Manhunt for killer of James Foley
An international manhunt is under way for a British jihadist believed to have perpetrated the on-screen beheading of American journalist James Foley.
Police and intelligence services are sifting through the gruesome footage for clues amid suggestions that the Islamic State (IS) extremist - referred to in the video as 'John' - is from London.
A former hostage, who was held for a year in the Syrian town of Raqqa, has told the Guardian the killer was the ringleader of a trio of UK-born extremists the captives nicknamed "The Beatles" because of their nationality.
David Cameron and US President Barack Obama have condemned murder as "hateful" and "barbaric", insisting it would not force them to back away from tackling IS in Iraq and Syria.
Mr Cameron, who cut short his holiday to return to Downing Street after the video surfaced, said it seemed "increasingly likely" that the killer was a UK citizen.
Hundreds of Britons are believed to be fighting on the front line in Syria and Iraq, and there are fears some could return to carry out terror attacks in this country.
"Let's be clear what this act is - it is an act of murder, and murder without any justification," Mr Cameron told reporters in Number 10.
"We have not identified the individual responsible, but from what we have seen it looks increasingly likely that it is a British citizen.
"This is deeply shocking. But we know that far too many British citizens have travelled to Iraq and travelled to Syria to take part in extremism and violence. And what we must do is redouble all our efforts to stop people from going.
"To take away the passports of those contemplating travel, arrest and prosecute those who take part in this extremism and violence. To take extremist material off the internet and do everything we can to keep our people safe. And that is what this Government will do."
Mr Obama said "no just God" could condone the killing of Mr Foley, who was seized in Syria in 2012, and IS would "fail" because they only wanted to destroy.
"One thing we can all agree on is that (IS) has no place in the 21st century," the President said.
"We will continue to confront this hateful terrorism and replace it with a sense of hope and stability.
"That's what Jim Foley stood for. A man who lived his work, who courageously told the stories of his fellow human beings and who was liked and loved by friends and family."
In a televised statement from near the presidential holiday home in Martha's Vineyard, Massachusetts, Mr Obama added: "Governments and peoples across the Middle East, there has to be a common effort to extract this (IS) cancer so that it does not spread."
Mr Foley's family also paid tribute to his bravery.
Speaking alongside wife Diane at their home in Rochester, New Hampshire, John Foley said: "It's difficult to find solace at this point in time, but Jim is free. We know he's in God's hands and ... we know he's in heaven."
The murdered journalist's younger brother Michael criticised the American government, saying he thought it could have done more to save him.
One of the agencies Mr Foley worked for, GlobalPost, has said IS threatened to execute him a week ago and the US authorities were informed.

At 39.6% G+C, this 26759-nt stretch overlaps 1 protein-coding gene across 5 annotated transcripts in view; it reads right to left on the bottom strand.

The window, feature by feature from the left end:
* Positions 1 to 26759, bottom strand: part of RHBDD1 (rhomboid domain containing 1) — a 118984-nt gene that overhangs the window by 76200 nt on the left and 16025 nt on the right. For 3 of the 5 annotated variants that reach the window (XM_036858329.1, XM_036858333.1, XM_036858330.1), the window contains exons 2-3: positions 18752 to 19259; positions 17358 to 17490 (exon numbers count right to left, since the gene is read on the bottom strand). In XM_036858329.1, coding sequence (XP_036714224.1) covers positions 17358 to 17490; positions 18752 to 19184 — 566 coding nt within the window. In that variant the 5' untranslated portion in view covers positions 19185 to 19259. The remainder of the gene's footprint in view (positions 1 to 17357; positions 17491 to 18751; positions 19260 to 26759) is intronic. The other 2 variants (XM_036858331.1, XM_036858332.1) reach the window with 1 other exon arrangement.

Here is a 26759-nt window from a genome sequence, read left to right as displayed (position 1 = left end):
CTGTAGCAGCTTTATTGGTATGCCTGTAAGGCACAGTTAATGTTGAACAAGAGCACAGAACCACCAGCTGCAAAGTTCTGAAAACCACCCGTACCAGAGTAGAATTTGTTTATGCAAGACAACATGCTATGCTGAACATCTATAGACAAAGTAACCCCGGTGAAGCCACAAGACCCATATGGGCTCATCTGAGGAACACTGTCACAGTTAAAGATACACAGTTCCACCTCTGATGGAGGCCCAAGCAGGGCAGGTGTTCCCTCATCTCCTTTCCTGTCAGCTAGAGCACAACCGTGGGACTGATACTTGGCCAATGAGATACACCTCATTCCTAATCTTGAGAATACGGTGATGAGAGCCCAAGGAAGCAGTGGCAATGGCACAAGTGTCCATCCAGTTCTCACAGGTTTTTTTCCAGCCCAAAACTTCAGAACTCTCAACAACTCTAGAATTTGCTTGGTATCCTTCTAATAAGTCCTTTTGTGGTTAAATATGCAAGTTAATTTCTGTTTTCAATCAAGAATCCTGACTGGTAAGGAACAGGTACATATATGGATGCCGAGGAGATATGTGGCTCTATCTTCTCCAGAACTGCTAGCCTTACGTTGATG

The film shows Mr Foley, 40, who worked for organisations including Agence France-Presse and went missing in Syria in 2012, kneeling in a desert-like environment at an unknown location as an IS fighter stands by his side dressed in black and with his face covered.
Pausing and taking deep breaths, the distraught journalist said he wanted to call on family, friends and loved ones to "rise up against my real killers, the US government" as the IS fighter stood next to him brandishing a knife.
Speaking with an apparently English accent, the killer accused America of "aggression towards the Islamic state", adding: "You have plotted against us and gone far out of your way to find reasons to interfere in our affairs."
He said further actions in Iraq by America "will result in the bloodshed of your people".
Another captured journalist, Steven Sotloff, who went missing near the border of Syria and Turkey last year, is also seen.
His life depends on the US president's "next decision", the IS fighter warns.
The footage has been authenticated by the US and UK, but Scotland Yard has urged people to avoid spreading it through Twitter and Facebook - warning that to do so could be a criminal offence.
The US is thought to be considering an additional deployment of troops to Iraq to help repel the IS offensive that has secured swathes of the country.
But Mr Cameron, who is understood to have watched the video himself earlier today, stressed there would be no "knee jerk" escalation of British military involvement - warning that the West faced a "generational struggle" against Islamist extremism.
"I have been very clear that this country is not going to get involved in another Iraq war. We are not putting combat troops, combat boots on the ground, that is not something we should do.
Mr Cameron added: "I have been very clear as Prime Minister over the past four years that this battle that we face against Islamist extremism - not the religion of Islam but a poisonous, extremist, violent narrative - is a generational struggle.
"It is a battle we have to fight in our own country, it is a battle with allies using everything that we have - our aid, our diplomacy, and yes on occasions our military powers - that we have to fight, whether it is dealing with this problem in Somalia, in Mali, in Afghanistan, in Iraq, in Syria, because as much as we want to focus on keeping ourselves safe here at home, and that is my focus, what happens in these other far-flung places can come back and cause huge harm here too."